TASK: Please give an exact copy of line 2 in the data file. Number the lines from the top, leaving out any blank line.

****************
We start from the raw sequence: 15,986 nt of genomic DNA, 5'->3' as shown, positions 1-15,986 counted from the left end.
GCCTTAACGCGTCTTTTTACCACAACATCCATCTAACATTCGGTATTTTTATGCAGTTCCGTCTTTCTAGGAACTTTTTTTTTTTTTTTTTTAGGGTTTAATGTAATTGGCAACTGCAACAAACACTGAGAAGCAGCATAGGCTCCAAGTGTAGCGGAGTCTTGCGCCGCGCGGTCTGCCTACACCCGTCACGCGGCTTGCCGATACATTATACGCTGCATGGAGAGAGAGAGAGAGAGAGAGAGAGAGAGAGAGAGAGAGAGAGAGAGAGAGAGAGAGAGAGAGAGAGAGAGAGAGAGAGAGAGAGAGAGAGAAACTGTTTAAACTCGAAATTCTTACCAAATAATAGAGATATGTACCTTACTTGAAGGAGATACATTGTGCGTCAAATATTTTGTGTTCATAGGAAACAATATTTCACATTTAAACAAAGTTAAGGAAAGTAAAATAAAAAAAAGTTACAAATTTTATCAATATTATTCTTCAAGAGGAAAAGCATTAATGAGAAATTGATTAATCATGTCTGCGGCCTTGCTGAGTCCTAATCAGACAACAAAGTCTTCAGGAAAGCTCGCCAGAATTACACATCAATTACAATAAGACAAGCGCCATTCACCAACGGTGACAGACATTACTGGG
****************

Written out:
GCCTTAACGCGTCTTTTTACCACAACATCCATCTAACATTCGGTATTTTTATGCAGTTCCGTCTTTCTAGGAACTTTTTTTTTTTTTTTTTTAGGGTTTAATGTAATTGGCAACTGCAACAAACACTGAGAAGCAGCATAGGCTCCAAGTGTAGCGGAGTCTTGCGCCGCGCGGTCTGCCTACACCCGTCACGCGGCTTGCCGATACATTATACGCTGCATGGAGAGAGAGAGAGAGAGAGAGAGAGAGAGAGAGAGAGAGAGAGAGAGAGAGAGAGAGAGAGAGAGAGAGAGAGAGAGAGAGAGAGAGAGAGAAACTGTTTAAACTCGAAATTCTTACCAAATAATAGAGATATGTACCTTACTTGAAGGAGATACATTGTGCGTCAAATATTTTGTGTTCATAGGAAACAATATTTCACATTTAAACAAAGTTAAGGAAAGTAAAATAAAAAAAAGTTACAAATTTTATCAATATTATTCTTCAAGAGGAAAAGCATTAATGAGAAATTGATTAATCATGTCTGCGGCCTTGCTGAGTCCTAATCAGACAACAAAGTCTTCAGGAAAGCTCGCCAGAATTACACATCAATTACAATAAGACAAGCGCCATTCACCAACGGTGACAGACATTACTGGG